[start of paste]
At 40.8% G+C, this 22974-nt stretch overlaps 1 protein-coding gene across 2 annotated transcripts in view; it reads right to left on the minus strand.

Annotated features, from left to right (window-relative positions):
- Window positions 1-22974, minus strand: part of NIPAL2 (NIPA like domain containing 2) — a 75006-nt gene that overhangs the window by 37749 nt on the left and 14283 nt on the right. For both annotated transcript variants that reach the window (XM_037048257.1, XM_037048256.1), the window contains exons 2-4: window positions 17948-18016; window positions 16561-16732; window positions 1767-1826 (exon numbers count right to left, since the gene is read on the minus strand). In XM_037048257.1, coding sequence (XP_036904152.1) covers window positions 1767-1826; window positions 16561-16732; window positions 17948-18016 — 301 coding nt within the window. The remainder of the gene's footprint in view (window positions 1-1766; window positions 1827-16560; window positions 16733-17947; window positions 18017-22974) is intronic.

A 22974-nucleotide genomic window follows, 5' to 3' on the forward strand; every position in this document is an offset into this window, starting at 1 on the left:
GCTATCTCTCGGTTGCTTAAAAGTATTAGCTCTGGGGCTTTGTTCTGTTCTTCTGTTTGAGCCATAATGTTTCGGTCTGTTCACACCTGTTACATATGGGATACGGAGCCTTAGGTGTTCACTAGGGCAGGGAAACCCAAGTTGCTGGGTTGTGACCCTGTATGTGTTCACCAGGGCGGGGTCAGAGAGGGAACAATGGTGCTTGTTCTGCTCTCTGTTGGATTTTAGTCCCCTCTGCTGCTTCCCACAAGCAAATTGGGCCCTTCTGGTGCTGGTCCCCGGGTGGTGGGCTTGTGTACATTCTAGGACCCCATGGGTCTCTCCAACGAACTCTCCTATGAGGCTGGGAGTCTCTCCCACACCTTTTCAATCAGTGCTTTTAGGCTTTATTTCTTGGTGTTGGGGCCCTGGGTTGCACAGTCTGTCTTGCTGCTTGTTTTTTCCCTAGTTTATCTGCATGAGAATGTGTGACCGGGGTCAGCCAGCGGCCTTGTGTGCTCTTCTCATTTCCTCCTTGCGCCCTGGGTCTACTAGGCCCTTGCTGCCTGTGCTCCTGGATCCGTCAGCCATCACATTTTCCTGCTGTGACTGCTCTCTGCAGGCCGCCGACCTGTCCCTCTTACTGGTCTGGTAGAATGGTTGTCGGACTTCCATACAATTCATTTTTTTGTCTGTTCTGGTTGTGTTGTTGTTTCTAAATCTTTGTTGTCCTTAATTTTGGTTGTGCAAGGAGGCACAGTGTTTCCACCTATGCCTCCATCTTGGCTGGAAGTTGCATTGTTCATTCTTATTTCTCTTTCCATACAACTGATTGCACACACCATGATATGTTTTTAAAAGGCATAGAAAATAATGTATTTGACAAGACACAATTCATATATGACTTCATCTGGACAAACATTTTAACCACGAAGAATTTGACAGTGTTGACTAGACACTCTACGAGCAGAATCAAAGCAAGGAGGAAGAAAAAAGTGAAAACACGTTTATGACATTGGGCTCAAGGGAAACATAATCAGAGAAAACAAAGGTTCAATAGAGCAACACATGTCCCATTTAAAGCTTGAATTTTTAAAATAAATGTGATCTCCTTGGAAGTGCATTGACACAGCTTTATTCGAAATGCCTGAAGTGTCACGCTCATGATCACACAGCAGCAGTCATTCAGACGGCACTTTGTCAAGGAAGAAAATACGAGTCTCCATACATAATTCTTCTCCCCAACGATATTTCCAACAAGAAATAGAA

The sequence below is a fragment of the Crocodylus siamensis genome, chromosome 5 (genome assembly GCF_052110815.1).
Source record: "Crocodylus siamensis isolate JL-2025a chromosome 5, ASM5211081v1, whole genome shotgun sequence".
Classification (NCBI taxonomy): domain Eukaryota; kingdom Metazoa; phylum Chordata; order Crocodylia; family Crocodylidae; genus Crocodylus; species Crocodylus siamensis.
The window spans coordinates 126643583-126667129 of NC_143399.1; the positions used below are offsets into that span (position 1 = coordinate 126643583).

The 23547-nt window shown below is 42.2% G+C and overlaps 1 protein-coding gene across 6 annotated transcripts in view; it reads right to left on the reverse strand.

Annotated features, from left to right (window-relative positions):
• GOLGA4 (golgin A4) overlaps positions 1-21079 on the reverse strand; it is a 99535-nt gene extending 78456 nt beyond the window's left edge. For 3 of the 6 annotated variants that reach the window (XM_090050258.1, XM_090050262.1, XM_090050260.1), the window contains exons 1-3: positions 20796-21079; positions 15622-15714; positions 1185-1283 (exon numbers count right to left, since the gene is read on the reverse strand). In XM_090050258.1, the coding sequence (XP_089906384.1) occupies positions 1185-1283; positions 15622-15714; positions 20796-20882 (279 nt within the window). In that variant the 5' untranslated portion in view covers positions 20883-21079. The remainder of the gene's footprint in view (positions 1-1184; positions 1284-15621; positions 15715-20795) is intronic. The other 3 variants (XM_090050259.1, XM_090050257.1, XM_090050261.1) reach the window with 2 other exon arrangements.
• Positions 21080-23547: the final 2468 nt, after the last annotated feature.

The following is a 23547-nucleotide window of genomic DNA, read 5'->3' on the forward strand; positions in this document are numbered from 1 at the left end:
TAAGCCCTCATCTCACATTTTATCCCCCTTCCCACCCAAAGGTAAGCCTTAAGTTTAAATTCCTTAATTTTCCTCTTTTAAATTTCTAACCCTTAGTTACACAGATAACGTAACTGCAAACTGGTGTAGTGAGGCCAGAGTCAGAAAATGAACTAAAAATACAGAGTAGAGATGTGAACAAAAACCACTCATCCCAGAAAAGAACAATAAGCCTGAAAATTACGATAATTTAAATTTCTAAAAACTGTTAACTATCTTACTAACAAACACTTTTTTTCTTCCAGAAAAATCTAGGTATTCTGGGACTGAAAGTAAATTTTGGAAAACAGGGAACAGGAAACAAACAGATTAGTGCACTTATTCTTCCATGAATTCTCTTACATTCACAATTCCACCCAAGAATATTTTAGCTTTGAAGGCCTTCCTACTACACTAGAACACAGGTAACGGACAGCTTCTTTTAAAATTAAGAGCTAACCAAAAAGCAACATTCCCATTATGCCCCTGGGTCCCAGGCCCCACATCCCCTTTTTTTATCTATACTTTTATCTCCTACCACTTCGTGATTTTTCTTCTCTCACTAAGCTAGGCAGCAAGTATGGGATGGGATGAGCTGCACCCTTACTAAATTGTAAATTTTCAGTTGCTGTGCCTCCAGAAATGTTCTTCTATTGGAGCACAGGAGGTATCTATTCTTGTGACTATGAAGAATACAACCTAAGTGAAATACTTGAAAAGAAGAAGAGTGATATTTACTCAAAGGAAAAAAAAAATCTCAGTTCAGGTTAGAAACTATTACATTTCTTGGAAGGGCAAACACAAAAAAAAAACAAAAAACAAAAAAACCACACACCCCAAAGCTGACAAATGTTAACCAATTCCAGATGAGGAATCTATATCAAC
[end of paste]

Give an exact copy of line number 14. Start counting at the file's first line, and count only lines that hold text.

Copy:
The following is a 23547-nucleotide window of genomic DNA, read 5'->3' on the forward strand; positions in this document are numbered from 1 at the left end: